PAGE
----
(Back in the Bay Area, this is Lisa's second to last post. We had some trouble with the order in the slideshow. Apologies. Comment away).
Name: Lisa & Jack
Location: San Francisco, CA
When we moved from a tiny 550 square ft one-bedroom apartment in New York a few years ago into a one-hundred year-old Victorian in San Francisco, it seemed like we were moving up in the world.
Not only did our new L-shaped apartment have high, coved ceilings, but there was an extra room, one that the previous tenants had used as an office and that we planned to use as a living room because of its beautiful bay window and dazzling light. [more below]
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But as we moved in our furniture, we found that the usability of this room was marred by a strange diagonal wall. It ran the length of what once had been a grand parlor room and now was a living room and separate bedroom. In the living room the wall shortened all the sight lines, making it impossible to have a conversation or see a TV screen depending on where you stood or sat, and forcing us to configure the furniture in a tight little grouping; in the bedroom it created awkward, wasted corners where the 90 degree angles of our queen bed abutted the diagonal.
So we focused initially on the things we could control: we covered the red, green, and mustard yellow walls with white paint and hung mirrors to maximize the sunlight (only the front room was bright; the long part of the L is quite dark). We removed two layers of old, filthy wall-to-wall carpet, revealing shopworn (but still nicer than the carpet) hardwood floors. And by the time we were done with all this physical labor we were tired of renovation. The work came to a premature halt, and a couple of years went by.
When we learned last spring that we were having a baby, the renovation bug reared its head again, this time as a nesting urge. But since the apartment is a rental and we still hope to buy a home, we decided to limit the effort and expense this time to things that we can take with us when we move. So part II of this “renovation” began with that limit, and also with reframing the diagonals and the other architectural peculiarities of the apartment as design features instead of flaws.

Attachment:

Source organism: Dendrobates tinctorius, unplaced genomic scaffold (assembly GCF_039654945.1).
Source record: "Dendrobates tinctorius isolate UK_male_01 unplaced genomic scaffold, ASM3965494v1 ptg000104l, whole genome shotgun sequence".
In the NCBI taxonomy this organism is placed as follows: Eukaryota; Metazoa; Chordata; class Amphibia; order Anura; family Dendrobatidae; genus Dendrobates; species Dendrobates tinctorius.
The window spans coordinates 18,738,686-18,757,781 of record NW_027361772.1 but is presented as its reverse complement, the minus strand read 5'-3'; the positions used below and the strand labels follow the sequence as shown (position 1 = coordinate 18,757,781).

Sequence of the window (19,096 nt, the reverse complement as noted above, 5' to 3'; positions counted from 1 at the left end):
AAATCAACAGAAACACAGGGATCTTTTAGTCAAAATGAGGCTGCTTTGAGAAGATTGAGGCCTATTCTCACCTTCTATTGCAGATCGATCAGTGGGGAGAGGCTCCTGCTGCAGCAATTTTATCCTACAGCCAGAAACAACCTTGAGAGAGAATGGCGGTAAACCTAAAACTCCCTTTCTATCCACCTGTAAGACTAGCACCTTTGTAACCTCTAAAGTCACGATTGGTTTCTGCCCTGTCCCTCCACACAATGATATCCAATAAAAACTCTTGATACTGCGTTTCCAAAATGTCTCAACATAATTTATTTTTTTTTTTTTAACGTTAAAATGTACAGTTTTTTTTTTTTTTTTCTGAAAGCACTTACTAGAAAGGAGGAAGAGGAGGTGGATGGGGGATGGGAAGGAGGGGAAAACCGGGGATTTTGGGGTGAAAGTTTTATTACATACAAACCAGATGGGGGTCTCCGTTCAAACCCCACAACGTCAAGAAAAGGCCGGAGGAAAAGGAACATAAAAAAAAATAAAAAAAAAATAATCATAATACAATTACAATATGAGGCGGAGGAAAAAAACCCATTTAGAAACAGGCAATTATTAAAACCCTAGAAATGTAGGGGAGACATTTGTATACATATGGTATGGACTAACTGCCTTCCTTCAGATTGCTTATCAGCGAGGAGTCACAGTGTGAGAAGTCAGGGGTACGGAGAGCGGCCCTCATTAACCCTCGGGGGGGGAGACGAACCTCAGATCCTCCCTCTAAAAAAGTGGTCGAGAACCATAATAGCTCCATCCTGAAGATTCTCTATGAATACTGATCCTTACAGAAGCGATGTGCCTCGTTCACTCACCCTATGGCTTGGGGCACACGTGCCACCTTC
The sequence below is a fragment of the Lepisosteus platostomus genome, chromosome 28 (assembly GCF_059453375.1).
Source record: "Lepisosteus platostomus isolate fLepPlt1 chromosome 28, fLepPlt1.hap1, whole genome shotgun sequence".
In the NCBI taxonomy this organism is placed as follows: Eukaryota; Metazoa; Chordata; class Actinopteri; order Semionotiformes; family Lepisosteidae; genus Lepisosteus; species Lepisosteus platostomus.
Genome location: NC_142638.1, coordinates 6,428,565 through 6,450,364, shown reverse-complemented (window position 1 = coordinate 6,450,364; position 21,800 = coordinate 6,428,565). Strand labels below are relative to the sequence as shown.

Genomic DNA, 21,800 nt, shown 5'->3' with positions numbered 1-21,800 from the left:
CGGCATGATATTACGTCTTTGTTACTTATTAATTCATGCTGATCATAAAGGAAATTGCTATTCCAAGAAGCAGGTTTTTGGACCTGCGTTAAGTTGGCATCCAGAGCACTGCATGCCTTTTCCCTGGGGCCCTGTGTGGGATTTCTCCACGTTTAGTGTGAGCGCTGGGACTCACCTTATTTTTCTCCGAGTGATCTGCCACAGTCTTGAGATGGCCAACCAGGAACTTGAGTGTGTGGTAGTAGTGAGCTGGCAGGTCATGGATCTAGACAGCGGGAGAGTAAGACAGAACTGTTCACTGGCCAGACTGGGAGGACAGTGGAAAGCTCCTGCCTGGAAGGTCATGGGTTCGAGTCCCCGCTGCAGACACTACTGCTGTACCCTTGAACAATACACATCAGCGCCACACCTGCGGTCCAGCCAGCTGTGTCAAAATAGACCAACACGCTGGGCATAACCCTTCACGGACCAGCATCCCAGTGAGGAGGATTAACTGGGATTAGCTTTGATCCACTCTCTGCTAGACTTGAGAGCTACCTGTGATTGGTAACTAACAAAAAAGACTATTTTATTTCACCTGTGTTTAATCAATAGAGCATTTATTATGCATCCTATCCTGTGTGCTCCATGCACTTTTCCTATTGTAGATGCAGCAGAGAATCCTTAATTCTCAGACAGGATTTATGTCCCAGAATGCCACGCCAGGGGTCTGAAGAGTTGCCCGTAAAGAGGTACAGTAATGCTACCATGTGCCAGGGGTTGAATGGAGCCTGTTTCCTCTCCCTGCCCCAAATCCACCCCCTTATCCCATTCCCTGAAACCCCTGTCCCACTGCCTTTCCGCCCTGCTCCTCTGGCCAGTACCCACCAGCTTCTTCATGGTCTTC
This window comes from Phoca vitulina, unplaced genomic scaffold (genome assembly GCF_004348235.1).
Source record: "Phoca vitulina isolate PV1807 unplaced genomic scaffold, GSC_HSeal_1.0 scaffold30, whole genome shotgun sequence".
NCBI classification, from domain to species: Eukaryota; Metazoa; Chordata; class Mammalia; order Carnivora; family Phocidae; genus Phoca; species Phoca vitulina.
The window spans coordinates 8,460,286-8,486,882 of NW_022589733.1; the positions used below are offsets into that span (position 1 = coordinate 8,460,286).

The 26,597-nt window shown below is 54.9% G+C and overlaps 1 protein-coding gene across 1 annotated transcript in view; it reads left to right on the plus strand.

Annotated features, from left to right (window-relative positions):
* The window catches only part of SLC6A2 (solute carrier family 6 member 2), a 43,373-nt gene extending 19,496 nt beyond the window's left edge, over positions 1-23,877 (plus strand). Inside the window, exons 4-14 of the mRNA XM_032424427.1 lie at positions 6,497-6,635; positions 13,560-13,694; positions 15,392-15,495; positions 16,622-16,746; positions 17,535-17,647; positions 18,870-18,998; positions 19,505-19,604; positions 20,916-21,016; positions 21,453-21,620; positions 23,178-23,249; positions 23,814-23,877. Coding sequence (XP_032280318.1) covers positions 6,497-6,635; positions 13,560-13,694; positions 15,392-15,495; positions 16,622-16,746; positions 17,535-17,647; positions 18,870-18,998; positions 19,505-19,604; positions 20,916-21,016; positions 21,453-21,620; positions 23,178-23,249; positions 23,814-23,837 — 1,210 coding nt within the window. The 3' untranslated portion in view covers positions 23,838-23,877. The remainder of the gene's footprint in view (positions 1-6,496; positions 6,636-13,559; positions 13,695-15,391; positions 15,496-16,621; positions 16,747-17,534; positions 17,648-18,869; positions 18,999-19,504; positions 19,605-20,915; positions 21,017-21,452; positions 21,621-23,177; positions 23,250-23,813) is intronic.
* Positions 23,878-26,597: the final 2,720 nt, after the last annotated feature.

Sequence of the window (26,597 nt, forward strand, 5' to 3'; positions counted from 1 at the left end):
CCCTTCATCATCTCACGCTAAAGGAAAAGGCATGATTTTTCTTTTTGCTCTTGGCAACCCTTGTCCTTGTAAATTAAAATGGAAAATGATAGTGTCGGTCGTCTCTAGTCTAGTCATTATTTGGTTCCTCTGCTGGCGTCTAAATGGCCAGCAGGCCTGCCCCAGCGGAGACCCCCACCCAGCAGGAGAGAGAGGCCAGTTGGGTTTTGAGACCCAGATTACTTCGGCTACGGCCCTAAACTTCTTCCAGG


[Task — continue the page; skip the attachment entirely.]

The first big challenge: finding room for the baby. Our home office had to go. To make way for an abridged work space, we divided the living room, this time with furniture. By adding a sleeper sofa (for visiting relatives) and using it to create a boundary, we made better sense of the tightly-grouped furniture. Now the built-in shelves behind the sofa could be transformed into a functional workspace.
Other architectural flaws throughout the apartment became opportunities for serendipitous beauty: a weirdly-angled corner in the living room created by that cursed diagonal wall became the perfect spot for a fishtrap lamp that casts web-like shadows on the obtusely-angled walls at night, and a sliced-out corner by a window in the new nursery formed the perfect cozy niche for a nursing rocker. And by the time the baby was born, just this past Christmas Eve, the apartment finally felt like a home.